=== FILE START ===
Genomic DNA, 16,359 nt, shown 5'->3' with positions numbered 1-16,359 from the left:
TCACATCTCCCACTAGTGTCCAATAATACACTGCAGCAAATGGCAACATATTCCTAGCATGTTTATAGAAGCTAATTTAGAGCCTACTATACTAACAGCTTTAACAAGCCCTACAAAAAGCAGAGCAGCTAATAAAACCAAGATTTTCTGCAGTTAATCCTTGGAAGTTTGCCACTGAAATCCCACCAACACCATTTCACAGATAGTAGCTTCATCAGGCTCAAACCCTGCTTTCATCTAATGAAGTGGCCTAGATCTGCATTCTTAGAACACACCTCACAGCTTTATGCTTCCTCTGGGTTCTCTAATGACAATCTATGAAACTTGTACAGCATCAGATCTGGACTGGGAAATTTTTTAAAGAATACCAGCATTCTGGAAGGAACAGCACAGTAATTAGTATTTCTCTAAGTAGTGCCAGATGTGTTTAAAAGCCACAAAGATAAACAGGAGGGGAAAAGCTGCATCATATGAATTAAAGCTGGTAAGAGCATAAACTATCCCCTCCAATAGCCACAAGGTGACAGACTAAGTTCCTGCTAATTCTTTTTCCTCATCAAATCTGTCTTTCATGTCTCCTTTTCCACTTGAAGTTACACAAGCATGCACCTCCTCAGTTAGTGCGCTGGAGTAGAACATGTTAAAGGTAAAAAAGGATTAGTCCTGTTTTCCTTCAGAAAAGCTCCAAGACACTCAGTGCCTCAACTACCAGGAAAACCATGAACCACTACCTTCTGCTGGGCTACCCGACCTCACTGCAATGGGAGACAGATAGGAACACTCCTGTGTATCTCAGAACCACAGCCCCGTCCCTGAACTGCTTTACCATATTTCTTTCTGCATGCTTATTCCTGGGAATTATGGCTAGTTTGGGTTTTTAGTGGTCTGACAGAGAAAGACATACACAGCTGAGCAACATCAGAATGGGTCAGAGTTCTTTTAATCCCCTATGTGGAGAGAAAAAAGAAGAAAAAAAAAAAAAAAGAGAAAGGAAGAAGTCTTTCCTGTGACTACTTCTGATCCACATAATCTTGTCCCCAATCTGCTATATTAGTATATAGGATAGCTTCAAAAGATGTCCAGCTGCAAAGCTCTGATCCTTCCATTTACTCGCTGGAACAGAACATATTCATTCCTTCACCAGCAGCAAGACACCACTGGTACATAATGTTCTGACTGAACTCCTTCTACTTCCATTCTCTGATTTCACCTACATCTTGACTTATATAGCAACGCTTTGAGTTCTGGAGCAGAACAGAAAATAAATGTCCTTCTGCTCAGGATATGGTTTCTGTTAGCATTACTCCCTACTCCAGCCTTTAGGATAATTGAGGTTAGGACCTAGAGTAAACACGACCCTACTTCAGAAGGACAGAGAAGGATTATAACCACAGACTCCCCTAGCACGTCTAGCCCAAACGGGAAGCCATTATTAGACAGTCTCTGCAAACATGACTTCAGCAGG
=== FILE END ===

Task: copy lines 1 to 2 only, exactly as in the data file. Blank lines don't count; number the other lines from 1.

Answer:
Genomic DNA, 16,359 nt, shown 5'->3' with positions numbered 1-16,359 from the left:
TCACATCTCCCACTAGTGTCCAATAATACACTGCAGCAAATGGCAACATATTCCTAGCATGTTTATAGAAGCTAATTTAGAGCCTACTATACTAACAGCTTTAACAAGCCCTACAAAAAGCAGAGCAGCTAATAAAACCAAGATTTTCTGCAGTTAATCCTTGGAAGTTTGCCACTGAAATCCCACCAACACCATTTCACAGATAGTAGCTTCATCAGGCTCAAACCCTGCTTTCATCTAATGAAGTGGCCTAGATCTGCATTCTTAGAACACACCTCACAGCTTTATGCTTCCTCTGGGTTCTCTAATGACAATCTATGAAACTTGTACAGCATCAGATCTGGACTGGGAAATTTTTTAAAGAATACCAGCATTCTGGAAGGAACAGCACAGTAATTAGTATTTCTCTAAGTAGTGCCAGATGTGTTTAAAAGCCACAAAGATAAACAGGAGGGGAAAAGCTGCATCATATGAATTAAAGCTGGTAAGAGCATAAACTATCCCCTCCAATAGCCACAAGGTGACAGACTAAGTTCCTGCTAATTCTTTTTCCTCATCAAATCTGTCTTTCATGTCTCCTTTTCCACTTGAAGTTACACAAGCATGCACCTCCTCAGTTAGTGCGCTGGAGTAGAACATGTTAAAGGTAAAAAAGGATTAGTCCTGTTTTCCTTCAGAAAAGCTCCAAGACACTCAGTGCCTCAACTACCAGGAAAACCATGAACCACTACCTTCTGCTGGGCTACCCGACCTCACTGCAATGGGAGACAGATAGGAACACTCCTGTGTATCTCAGAACCACAGCCCCGTCCCTGAACTGCTTTACCATATTTCTTTCTGCATGCTTATTCCTGGGAATTATGGCTAGTTTGGGTTTTTAGTGGTCTGACAGAGAAAGACATACACAGCTGAGCAACATCAGAATGGGTCAGAGTTCTTTTAATCCCCTATGTGGAGAGAAAAAAGAAGAAAAAAAAAAAAAAAGAGAAAGGAAGAAGTCTTTCCTGTGACTACTTCTGATCCACATAATCTTGTCCCCAATCTGCTATATTAGTATATAGGATAGCTTCAAAAGATGTCCAGCTGCAAAGCTCTGATCCTTCCATTTACTCGCTGGAACAGAACATATTCATTCCTTCACCAGCAGCAAGACACCACTGGTACATAATGTTCTGACTGAACTCCTTCTACTTCCATTCTCTGATTTCACCTACATCTTGACTTATATAGCAACGCTTTGAGTTCTGGAGCAGAACAGAAAATAAATGTCCTTCTGCTCAGGATATGGTTTCTGTTAGCATTACTCCCTACTCCAGCCTTTAGGATAATTGAGGTTAGGACCTAGAGTAAACACGACCCTACTTCAGAAGGACAGAGAAGGATTATAACCACAGACTCCCCTAGCACGTCTAGCCCAAACGGGAAGCCATTATTAGACAGTCTCTGCAAACATGACTTCAGCAGG